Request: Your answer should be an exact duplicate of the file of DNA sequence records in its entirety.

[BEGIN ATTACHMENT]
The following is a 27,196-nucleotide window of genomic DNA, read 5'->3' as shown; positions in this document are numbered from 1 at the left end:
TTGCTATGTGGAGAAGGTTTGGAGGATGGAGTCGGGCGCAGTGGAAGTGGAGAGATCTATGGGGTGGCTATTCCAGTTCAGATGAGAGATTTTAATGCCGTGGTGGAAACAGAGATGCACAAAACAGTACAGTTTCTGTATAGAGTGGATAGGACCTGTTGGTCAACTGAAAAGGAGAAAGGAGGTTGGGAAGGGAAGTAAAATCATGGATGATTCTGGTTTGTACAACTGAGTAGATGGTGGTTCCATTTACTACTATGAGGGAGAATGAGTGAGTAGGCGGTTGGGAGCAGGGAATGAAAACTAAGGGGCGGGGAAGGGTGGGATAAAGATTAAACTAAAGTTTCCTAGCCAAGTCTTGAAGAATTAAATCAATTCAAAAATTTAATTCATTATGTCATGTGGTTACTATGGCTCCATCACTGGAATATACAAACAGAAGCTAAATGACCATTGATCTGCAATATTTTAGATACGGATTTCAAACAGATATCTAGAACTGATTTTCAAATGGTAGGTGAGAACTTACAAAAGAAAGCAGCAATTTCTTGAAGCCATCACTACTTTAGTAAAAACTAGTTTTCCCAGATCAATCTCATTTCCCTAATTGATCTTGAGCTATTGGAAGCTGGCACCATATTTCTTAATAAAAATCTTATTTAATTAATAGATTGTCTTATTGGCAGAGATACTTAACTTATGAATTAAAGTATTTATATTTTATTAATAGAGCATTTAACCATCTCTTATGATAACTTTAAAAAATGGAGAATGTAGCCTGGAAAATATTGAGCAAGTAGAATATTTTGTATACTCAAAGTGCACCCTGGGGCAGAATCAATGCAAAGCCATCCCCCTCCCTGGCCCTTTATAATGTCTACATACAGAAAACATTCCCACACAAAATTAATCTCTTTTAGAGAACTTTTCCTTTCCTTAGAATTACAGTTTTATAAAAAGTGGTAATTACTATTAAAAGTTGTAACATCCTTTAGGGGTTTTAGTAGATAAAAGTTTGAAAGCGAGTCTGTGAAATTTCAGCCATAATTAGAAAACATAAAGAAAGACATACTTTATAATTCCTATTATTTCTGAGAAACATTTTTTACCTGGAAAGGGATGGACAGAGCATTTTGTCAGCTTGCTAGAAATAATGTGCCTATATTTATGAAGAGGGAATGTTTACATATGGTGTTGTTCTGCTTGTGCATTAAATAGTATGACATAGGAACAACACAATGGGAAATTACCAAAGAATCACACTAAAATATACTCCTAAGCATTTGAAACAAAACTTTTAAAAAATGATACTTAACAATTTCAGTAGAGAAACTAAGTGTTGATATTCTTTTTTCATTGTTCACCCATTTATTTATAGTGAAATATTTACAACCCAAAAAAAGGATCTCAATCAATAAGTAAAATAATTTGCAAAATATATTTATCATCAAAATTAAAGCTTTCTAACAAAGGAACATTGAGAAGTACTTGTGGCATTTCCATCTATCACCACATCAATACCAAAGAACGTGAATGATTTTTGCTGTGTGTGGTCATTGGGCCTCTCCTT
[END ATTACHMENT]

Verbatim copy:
The following is a 27,196-nucleotide window of genomic DNA, read 5'->3' as shown; positions in this document are numbered from 1 at the left end:
TTGCTATGTGGAGAAGGTTTGGAGGATGGAGTCGGGCGCAGTGGAAGTGGAGAGATCTATGGGGTGGCTATTCCAGTTCAGATGAGAGATTTTAATGCCGTGGTGGAAACAGAGATGCACAAAACAGTACAGTTTCTGTATAGAGTGGATAGGACCTGTTGGTCAACTGAAAAGGAGAAAGGAGGTTGGGAAGGGAAGTAAAATCATGGATGATTCTGGTTTGTACAACTGAGTAGATGGTGGTTCCATTTACTACTATGAGGGAGAATGAGTGAGTAGGCGGTTGGGAGCAGGGAATGAAAACTAAGGGGCGGGGAAGGGTGGGATAAAGATTAAACTAAAGTTTCCTAGCCAAGTCTTGAAGAATTAAATCAATTCAAAAATTTAATTCATTATGTCATGTGGTTACTATGGCTCCATCACTGGAATATACAAACAGAAGCTAAATGACCATTGATCTGCAATATTTTAGATACGGATTTCAAACAGATATCTAGAACTGATTTTCAAATGGTAGGTGAGAACTTACAAAAGAAAGCAGCAATTTCTTGAAGCCATCACTACTTTAGTAAAAACTAGTTTTCCCAGATCAATCTCATTTCCCTAATTGATCTTGAGCTATTGGAAGCTGGCACCATATTTCTTAATAAAAATCTTATTTAATTAATAGATTGTCTTATTGGCAGAGATACTTAACTTATGAATTAAAGTATTTATATTTTATTAATAGAGCATTTAACCATCTCTTATGATAACTTTAAAAAATGGAGAATGTAGCCTGGAAAATATTGAGCAAGTAGAATATTTTGTATACTCAAAGTGCACCCTGGGGCAGAATCAATGCAAAGCCATCCCCCTCCCTGGCCCTTTATAATGTCTACATACAGAAAACATTCCCACACAAAATTAATCTCTTTTAGAGAACTTTTCCTTTCCTTAGAATTACAGTTTTATAAAAAGTGGTAATTACTATTAAAAGTTGTAACATCCTTTAGGGGTTTTAGTAGATAAAAGTTTGAAAGCGAGTCTGTGAAATTTCAGCCATAATTAGAAAACATAAAGAAAGACATACTTTATAATTCCTATTATTTCTGAGAAACATTTTTTACCTGGAAAGGGATGGACAGAGCATTTTGTCAGCTTGCTAGAAATAATGTGCCTATATTTATGAAGAGGGAATGTTTACATATGGTGTTGTTCTGCTTGTGCATTAAATAGTATGACATAGGAACAACACAATGGGAAATTACCAAAGAATCACACTAAAATATACTCCTAAGCATTTGAAACAAAACTTTTAAAAAATGATACTTAACAATTTCAGTAGAGAAACTAAGTGTTGATATTCTTTTTTCATTGTTCACCCATTTATTTATAGTGAAATATTTACAACCCAAAAAAAGGATCTCAATCAATAAGTAAAATAATTTGCAAAATATATTTATCATCAAAATTAAAGCTTTCTAACAAAGGAACATTGAGAAGTACTTGTGGCATTTCCATCTATCACCACATCAATACCAAAGAACGTGAATGATTTTTGCTGTGTGTGGTCATTGGGCCTCTCCTT